• Eating More Frequently. This is a common piece of advice for anyone who wants to speed up their metabolism and lose weight. However, if you eat smaller meals more often, it will not only disrupt your schedule, you’ll also be far more likely to overeat, which will only compound your weight problems. However, those with adrenal fatigue sometimes get low blood sugar if they don’t eat every 2-3 hours. You just have to listen to what your body needs.
  • Eating Certain Foods. If you’re eating enough protein, then it will boost your metabolism a little. This means consuming foods like eggs, tuna, chickpeas, chicken, and Greek yogurt to ensure that you’re getting your recommended daily intake. Eliminating processed foods will have the same effect. These foods are too easy to digest, which means you burn fewer calories and your BMR goes down. Also, eating more cayenne pepper or drinking lots of green tea or apple cider vinegar will not noticeably increase your metabolism. They may cause a small increase, but can also have uncomfortable side effects, which is why it’s better to focus on more effective strategies for weight loss.
  • An image of a scale with a blue yo-yo on itDon’t Yo-Yo Diet. Yo-yo dieting doesn’t kill your metabolism. But it does make changes in your body that affect the hormones that make you feel hungry. Your body likes everything to stay the same, so if you suddenly drop weight, then it will produce hormones that make you feel hungry. And then you will eat and put the weight back on again. This problem is compounded by the fact that a smaller body actually needs less food. When you lose weight, you need fewer calories to fuel your body and may even lose some muscle at the same time. So, because your BMR is lower, it will be far easier to overeat and pack the weight on and then some. And some studies show that extreme dieting and weight loss may directly affect your metabolism, causing a dip in your metabolic rate that’s below what your new size would normally demand. This is just another reason why you shouldn’t even consider trying extreme diets.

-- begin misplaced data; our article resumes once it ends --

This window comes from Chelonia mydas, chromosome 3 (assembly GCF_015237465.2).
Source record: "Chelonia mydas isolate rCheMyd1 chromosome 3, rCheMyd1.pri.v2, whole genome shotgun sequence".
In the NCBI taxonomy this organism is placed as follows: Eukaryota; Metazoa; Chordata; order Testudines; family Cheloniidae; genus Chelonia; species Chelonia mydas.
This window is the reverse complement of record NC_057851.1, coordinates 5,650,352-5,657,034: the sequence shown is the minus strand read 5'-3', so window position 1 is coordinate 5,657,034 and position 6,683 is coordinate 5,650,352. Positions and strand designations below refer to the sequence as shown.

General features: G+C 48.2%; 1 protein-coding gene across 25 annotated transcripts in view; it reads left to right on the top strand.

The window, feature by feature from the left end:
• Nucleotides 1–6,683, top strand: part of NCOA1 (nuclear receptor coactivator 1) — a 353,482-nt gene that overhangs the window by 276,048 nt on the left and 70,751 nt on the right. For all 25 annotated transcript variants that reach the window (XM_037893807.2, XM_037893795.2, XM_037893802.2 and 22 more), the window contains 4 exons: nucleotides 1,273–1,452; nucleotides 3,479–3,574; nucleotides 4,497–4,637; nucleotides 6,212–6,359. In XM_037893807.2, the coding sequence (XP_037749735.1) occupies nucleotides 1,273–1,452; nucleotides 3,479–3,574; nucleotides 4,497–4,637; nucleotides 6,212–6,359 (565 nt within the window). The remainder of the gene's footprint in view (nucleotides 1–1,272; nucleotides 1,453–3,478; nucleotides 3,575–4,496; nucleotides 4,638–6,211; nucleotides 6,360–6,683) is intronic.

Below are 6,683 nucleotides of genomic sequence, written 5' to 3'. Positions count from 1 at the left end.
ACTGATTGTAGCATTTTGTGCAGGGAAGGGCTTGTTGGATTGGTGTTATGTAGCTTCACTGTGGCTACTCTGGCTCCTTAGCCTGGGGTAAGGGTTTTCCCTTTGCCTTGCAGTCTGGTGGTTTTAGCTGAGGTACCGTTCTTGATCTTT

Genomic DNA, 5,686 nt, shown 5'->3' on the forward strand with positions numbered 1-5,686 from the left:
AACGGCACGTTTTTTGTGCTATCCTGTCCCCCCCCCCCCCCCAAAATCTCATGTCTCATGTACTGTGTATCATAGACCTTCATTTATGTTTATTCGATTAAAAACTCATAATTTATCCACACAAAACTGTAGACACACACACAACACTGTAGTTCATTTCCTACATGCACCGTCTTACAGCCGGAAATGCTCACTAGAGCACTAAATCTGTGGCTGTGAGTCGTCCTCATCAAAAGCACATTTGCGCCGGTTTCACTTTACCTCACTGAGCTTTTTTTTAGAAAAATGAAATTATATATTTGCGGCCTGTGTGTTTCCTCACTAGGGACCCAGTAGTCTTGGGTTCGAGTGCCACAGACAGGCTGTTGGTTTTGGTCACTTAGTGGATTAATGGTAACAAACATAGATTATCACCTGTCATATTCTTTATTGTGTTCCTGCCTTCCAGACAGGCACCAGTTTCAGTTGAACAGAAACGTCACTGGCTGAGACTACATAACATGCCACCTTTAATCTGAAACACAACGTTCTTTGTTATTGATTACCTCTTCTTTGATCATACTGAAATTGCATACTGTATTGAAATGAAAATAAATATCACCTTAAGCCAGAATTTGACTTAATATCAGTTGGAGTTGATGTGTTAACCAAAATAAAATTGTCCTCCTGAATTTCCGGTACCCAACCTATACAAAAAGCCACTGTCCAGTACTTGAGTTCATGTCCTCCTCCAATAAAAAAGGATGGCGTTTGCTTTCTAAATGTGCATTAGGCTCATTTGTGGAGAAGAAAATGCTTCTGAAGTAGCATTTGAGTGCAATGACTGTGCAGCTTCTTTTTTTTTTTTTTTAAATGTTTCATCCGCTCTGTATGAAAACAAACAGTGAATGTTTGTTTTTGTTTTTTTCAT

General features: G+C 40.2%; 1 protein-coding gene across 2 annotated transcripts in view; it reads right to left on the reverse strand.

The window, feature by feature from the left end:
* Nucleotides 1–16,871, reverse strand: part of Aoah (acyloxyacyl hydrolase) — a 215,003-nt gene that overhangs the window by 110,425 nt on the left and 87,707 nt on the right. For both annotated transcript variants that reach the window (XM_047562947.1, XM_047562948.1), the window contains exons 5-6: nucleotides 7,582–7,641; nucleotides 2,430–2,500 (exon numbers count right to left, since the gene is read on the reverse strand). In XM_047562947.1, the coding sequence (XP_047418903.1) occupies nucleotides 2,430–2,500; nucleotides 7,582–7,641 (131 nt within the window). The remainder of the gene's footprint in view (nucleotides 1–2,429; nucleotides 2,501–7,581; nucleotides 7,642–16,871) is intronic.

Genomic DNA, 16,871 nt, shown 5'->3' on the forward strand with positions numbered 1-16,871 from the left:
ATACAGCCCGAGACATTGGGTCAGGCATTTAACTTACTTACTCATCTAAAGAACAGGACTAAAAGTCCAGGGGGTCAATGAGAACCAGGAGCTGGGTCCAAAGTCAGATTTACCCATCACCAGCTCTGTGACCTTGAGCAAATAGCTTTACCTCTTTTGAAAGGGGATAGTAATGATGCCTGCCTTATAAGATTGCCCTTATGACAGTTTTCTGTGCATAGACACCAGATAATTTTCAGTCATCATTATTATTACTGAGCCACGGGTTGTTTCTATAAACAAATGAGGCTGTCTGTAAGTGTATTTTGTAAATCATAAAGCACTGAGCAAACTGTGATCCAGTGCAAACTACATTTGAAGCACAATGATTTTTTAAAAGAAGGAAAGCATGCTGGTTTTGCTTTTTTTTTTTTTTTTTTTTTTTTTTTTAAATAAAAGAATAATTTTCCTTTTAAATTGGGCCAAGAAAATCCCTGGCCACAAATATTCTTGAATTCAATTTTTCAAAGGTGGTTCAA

• Sleep. This is a strategy that does work. More studies are starting to come out about the effects of sleep and your microbiome on the metabolic rate. Trying to get between 7 and 9 hours of uninterrupted sleep every night can be key in supporting a higher metabolism.

Metabolism and Stress

Stress is a well-known cause of metabolism slowdown and weight gain.

A little bit of stress is normal and can even be good for the body. Stress causes the activation of the NeuroEndoMetabolic (NEM) Stress Response, which helps the body cope with stress and react appropriately. When the cause of the stress is temporary, the NEM stress response shuts down once it’s over. But when you’re under stress over a long period, this system can be active too long, and that’s when problems start.